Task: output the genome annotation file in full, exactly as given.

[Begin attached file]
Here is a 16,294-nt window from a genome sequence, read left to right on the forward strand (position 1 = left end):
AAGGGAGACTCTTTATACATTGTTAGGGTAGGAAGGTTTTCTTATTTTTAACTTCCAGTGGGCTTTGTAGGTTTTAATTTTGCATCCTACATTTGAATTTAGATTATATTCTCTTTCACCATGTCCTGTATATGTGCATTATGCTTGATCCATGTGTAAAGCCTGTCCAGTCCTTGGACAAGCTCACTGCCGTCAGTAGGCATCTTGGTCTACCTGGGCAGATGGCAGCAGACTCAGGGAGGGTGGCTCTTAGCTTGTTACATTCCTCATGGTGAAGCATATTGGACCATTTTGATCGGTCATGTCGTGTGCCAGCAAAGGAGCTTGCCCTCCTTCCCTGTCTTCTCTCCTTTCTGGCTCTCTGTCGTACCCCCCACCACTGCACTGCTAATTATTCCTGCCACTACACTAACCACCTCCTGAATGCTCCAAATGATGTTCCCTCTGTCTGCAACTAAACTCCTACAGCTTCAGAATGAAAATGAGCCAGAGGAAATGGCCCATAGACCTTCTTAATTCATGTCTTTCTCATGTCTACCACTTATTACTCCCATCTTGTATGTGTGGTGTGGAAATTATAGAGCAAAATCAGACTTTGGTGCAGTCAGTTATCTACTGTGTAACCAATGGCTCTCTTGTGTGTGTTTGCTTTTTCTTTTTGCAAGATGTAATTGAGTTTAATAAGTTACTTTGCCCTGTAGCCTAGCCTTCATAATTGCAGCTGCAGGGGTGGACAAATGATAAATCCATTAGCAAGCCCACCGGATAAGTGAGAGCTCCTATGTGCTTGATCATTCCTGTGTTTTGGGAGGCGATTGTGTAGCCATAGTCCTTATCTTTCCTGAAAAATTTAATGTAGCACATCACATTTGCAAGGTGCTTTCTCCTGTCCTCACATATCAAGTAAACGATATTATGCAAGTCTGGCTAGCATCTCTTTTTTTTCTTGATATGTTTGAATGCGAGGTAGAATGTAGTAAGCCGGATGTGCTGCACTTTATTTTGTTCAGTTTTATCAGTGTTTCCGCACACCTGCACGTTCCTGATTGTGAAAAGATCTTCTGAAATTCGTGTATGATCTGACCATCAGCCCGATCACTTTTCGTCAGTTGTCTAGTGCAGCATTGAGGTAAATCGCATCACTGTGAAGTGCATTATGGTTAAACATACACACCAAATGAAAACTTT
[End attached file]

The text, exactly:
Here is a 16,294-nt window from a genome sequence, read left to right on the forward strand (position 1 = left end):
AAGGGAGACTCTTTATACATTGTTAGGGTAGGAAGGTTTTCTTATTTTTAACTTCCAGTGGGCTTTGTAGGTTTTAATTTTGCATCCTACATTTGAATTTAGATTATATTCTCTTTCACCATGTCCTGTATATGTGCATTATGCTTGATCCATGTGTAAAGCCTGTCCAGTCCTTGGACAAGCTCACTGCCGTCAGTAGGCATCTTGGTCTACCTGGGCAGATGGCAGCAGACTCAGGGAGGGTGGCTCTTAGCTTGTTACATTCCTCATGGTGAAGCATATTGGACCATTTTGATCGGTCATGTCGTGTGCCAGCAAAGGAGCTTGCCCTCCTTCCCTGTCTTCTCTCCTTTCTGGCTCTCTGTCGTACCCCCCACCACTGCACTGCTAATTATTCCTGCCACTACACTAACCACCTCCTGAATGCTCCAAATGATGTTCCCTCTGTCTGCAACTAAACTCCTACAGCTTCAGAATGAAAATGAGCCAGAGGAAATGGCCCATAGACCTTCTTAATTCATGTCTTTCTCATGTCTACCACTTATTACTCCCATCTTGTATGTGTGGTGTGGAAATTATAGAGCAAAATCAGACTTTGGTGCAGTCAGTTATCTACTGTGTAACCAATGGCTCTCTTGTGTGTGTTTGCTTTTTCTTTTTGCAAGATGTAATTGAGTTTAATAAGTTACTTTGCCCTGTAGCCTAGCCTTCATAATTGCAGCTGCAGGGGTGGACAAATGATAAATCCATTAGCAAGCCCACCGGATAAGTGAGAGCTCCTATGTGCTTGATCATTCCTGTGTTTTGGGAGGCGATTGTGTAGCCATAGTCCTTATCTTTCCTGAAAAATTTAATGTAGCACATCACATTTGCAAGGTGCTTTCTCCTGTCCTCACATATCAAGTAAACGATATTATGCAAGTCTGGCTAGCATCTCTTTTTTTTCTTGATATGTTTGAATGCGAGGTAGAATGTAGTAAGCCGGATGTGCTGCACTTTATTTTGTTCAGTTTTATCAGTGTTTCCGCACACCTGCACGTTCCTGATTGTGAAAAGATCTTCTGAAATTCGTGTATGATCTGACCATCAGCCCGATCACTTTTCGTCAGTTGTCTAGTGCAGCATTGAGGTAAATCGCATCACTGTGAAGTGCATTATGGTTAAACATACACACCAAATGAAAACTTT